David Cameron's speech: 'Housing revolution' to be led by Tunbridge Wells MP

David Cameron speech Image copyright Reuters
Image caption David Cameron said he wanted to transform the housing market

It was a big moment for delegates at the Conservative conference in Manchester - the first time a Conservative Prime Minister had addressed a majority Conservative government for more than 18 years.

Members of the media had to stand as every seat was taken.

When David Cameron took to the stage he was relaxed - clearly enjoying the moment. He began with jokes. He said on the morning after the election he lay down, "and as I shut my eyes, Ed Balls had gone. And when I woke up and I switched on the radio, Nigel Farage had gone too".

"There was a brief moment when I thought it was all a dream."

He added: "I thought I had died and gone to heaven."

But he quickly got down to the the business of setting out Conservative values - on home ownership, social mobility and security.

On housing, David Cameron promised more families will own their own home and pledged to change planning laws to help build 200,000 so-called "starter homes" in Britain. Figures suggest that between 2011 and 2014, 35,000 fewer houses overall were built than needed in the South East.

The PM told Tory activists he wanted to transform "generation rent" into "generation buy". He said the "housing revolution" will be led by the Tunbridge Wells MP and Communities Secretary Greg Clark.

He also spoke about immigration, but in a more positive tone than the Home Secretary chose for her speech to conference.

Image copyright Reuters
Image caption David Cameron was joined by his wife Samantha on the stage

Mr Cameron spoke about how he had been affected by the photo of the small boy from Syria washed up on the beach in Turkey.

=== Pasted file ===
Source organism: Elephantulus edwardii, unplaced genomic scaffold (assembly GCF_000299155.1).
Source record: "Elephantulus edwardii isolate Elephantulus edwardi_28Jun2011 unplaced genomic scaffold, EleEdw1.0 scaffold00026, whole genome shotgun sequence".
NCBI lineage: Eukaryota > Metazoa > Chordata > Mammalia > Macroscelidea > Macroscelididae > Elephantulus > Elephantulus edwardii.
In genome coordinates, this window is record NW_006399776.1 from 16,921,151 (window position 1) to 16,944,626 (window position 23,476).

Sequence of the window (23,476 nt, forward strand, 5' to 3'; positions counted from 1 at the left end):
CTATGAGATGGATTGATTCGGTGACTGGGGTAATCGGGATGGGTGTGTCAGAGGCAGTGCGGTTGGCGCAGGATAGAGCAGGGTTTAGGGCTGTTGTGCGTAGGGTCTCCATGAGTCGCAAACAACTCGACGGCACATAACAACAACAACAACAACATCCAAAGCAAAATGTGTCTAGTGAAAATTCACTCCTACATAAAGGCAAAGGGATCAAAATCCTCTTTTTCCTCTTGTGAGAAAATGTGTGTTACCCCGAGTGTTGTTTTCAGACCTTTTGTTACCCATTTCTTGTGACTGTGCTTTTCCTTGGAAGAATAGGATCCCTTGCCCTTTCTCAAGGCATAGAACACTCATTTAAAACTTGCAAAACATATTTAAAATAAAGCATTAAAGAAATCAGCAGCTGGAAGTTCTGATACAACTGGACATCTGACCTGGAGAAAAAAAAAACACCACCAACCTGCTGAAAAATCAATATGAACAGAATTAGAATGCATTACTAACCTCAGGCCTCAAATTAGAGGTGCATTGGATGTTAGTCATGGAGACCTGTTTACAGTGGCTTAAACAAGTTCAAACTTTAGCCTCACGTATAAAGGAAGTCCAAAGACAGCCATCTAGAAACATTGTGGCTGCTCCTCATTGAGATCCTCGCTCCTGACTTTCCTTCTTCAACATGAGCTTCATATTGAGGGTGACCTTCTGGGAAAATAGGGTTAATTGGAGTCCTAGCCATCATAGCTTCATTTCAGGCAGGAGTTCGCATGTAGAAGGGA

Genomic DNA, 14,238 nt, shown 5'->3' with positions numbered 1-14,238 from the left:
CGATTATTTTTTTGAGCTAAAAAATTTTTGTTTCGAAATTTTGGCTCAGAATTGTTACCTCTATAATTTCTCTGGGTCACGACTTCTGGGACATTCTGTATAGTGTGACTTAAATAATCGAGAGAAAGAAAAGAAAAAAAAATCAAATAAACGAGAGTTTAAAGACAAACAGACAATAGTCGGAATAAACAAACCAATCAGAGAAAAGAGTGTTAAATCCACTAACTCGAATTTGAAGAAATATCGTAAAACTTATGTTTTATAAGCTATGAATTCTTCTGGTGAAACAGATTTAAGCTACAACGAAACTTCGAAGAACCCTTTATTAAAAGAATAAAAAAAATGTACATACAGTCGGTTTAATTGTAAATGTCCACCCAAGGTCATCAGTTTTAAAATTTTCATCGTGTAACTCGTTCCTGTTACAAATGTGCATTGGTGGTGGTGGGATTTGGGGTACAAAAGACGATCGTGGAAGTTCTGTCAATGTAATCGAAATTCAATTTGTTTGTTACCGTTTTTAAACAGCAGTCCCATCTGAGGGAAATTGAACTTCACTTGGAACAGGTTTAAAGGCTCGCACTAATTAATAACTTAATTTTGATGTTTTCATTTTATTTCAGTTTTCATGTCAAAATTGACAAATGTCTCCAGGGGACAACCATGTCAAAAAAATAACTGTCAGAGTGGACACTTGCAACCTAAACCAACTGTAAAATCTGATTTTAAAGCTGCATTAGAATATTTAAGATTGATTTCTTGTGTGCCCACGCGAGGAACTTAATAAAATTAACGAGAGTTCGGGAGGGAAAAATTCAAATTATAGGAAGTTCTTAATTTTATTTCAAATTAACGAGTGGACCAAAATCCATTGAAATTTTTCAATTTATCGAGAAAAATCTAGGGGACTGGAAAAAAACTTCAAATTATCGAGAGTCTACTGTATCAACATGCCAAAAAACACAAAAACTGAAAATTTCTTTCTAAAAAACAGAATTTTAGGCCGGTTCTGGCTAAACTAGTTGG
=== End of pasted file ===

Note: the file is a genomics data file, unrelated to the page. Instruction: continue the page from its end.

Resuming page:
He paid tribute to migrants who have come here to work hard and named his business secretary Sajid Javid - the son of a bus driver and also the Wealden MP Nusrat Ghani whose parents had come here from a small village in Kashmir.

On education he also promised more free schools and academies, and said he did not want schools to be controlled by local authorities.

He made no mention of grammar schools - the decision on whether to allow a new annex to be built in Sevenoaks is expected imminently.

The speech went down very well in the hall with several standing ovations - one when the Prime Minister praised the armed forces and another when he criticised Jeremy Corbyn as a security threat to the country.

It is fair to say Conservative supporters were pleased with what they heard here - many feel David Cameron is now a leader unshackled by the constraints of coalition and can pursue traditional Tory values.

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Image caption The PM spoke about migrants in a more positive tone than Home Secretary Theresa May

Others were not so positive. While the construction industry have welcomed the announcement on house building they say the policy will not solve the problem as there is a desperate skills shortage.

Labour responded by saying the Tories were failing working people and said for all the talk of making life better for people, David Cameron was doing the opposite.

The Prime Minister spoke about the fact he only has a few years left to serve - he announced before the election he would not stand again in 2020 - but today he said he was a man in a hurry.

He wants to introduce social reform - reforming prisons, schools and, hopefully, lives. This was a speech about securing not just Britain's future - but his legacy.

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